FRANCES QUINLAN – ” Likewise ” Best Albums Of 2020

Posted: February 8, 2020 in CLASSIC ALBUMS, MUSIC
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Hop Along’s Frances Quinlan released her debut solo album “Likewise” on January 31st, 2020 via Saddle Creek Records. After four explosive albums in the form of Hop Along, the opening strains of Frances Quinlan’s Likewise play appreciably against expectations. The singer possesses one of the greatest and most unique voices in rock ‘n’ roll today, an instrument of both ragged power and fluttering grace, but here it’s been tamed from the guttural intensity so often heard in classic Hop Along tracks like “Waitress.” Her first solo album is a pristine work of inventive, introspective and sometimes chaotic songwriting, and although I warmed to it quickly when it was released in February, I find myself repeatedly spinning it now at home, especially while I’m working.

Frances Quinlan is one of our finest songwriters, and Likewise, her first solo album after almost a decade in Hop Along, is a showcase for her many talents. Her songs are impressionistic fragments — they feel unmoored in time, like “Went To LA,” or they settle for indeterminate endings, like “Your Reply” and “Rare Thing.” Her arrangements on Likewise are light and weightless, but Quinlan brings a gravity and emotional acuity to everything that she does. It’s an album that ponders big questions but doesn’t get tripped up on the answers; it savours the unknowing.

There isn’t a song that has been more deeply ingrained in my head for the last month than earworm “Your Reply,” to the point that I’m wondering if surgery may be required to dislodge it. Inspired by the notes found within the copy of a dog-eared book, there’s just something mesmerizing about how Quinlan manages to turn real-life horror—“The author I read fell from a window many stories high / stretching out to feed pigeons or a stray cat depending on the website”—into a turn of phrase that would only sound pretty when she’s the one delivering it.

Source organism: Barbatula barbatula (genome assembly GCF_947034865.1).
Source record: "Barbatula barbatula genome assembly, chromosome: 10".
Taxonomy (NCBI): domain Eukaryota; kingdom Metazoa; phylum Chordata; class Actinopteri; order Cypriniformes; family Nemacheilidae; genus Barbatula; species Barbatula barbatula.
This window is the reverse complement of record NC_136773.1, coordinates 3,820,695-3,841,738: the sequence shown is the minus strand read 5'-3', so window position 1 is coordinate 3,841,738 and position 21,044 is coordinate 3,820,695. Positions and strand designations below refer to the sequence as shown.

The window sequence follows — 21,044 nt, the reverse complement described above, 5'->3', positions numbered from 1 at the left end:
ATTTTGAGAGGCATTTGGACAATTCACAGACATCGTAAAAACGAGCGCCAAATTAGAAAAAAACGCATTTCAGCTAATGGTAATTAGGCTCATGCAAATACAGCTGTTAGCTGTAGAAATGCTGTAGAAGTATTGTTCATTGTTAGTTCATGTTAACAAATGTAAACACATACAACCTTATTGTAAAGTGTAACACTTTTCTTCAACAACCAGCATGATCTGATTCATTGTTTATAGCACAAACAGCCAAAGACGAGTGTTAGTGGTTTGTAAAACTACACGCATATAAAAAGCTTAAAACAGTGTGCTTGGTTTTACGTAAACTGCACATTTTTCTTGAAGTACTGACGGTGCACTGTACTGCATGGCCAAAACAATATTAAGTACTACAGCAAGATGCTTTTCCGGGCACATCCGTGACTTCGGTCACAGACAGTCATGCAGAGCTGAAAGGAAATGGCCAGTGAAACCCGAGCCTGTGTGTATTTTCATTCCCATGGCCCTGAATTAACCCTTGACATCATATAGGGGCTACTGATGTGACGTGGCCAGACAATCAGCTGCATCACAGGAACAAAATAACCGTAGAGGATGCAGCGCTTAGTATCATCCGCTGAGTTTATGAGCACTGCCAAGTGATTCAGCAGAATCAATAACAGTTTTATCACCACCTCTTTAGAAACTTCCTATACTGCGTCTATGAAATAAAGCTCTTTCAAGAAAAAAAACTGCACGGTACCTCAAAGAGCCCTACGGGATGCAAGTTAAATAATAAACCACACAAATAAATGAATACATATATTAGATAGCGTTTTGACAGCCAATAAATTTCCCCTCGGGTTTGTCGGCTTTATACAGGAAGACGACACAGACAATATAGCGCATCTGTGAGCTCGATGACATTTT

On the lead single off her solo album Likewise, “Rare Thing,” Frances Quinlan recalls a surreal dream where barbs like, “I know there is love that doesn’t have to do with taking something from somebody” sting against a stippled synth. For “Detroit Lake,” she conjures images of a hawk striking prey, blooming algae, and words left unspoken, while the plaintive notes of “A Secret” mirror her lyrics’ portrait of geographical and emotional distance. At times, the syncopation between her vocals and the instrumentation is so effortless that it feels like she’s dynamically bending the instruments to her will.

She previously shared the first single “Rare Thing,” and now she’s recently returned with her second single, “Now That I’m Back.” It features Quinlan’s signature vocals but given a new sonic dimension full of space and electronics that surely separates her solo effort from her work with Hop Along.

Below find a little background on the track straight from Quinlan,

I find it mystifying that my idea of love has aged and changed right alongside me. I’d always thought of love as something one is given, I didn’t think much about my own capacity for love, for generosity. That’s too bad, but now I understand a little better, I hope. At this point I think love is always there, it exists in the margins, one needs only to access it (though this often requires some struggle and at times some pain).

Compromise is often required for the survival of most relationships. I was thinking about my struggles with compromise for the sake of understanding someone outside myself. It’s a long road, I think this song just portrays the start of it. Love is always around, even as great chunks of time drift from us and we inevitably find ourselves altered and wonder how we got to this place. I frighten myself with thoughts of love disappearing from my life, or of my hardening as a person. I’ve had some odd chapters over the last few years. I think this song came out of one of them.

Frances QuinlanNow That I’m Back from the album “Likewise” out January 31st, 2020

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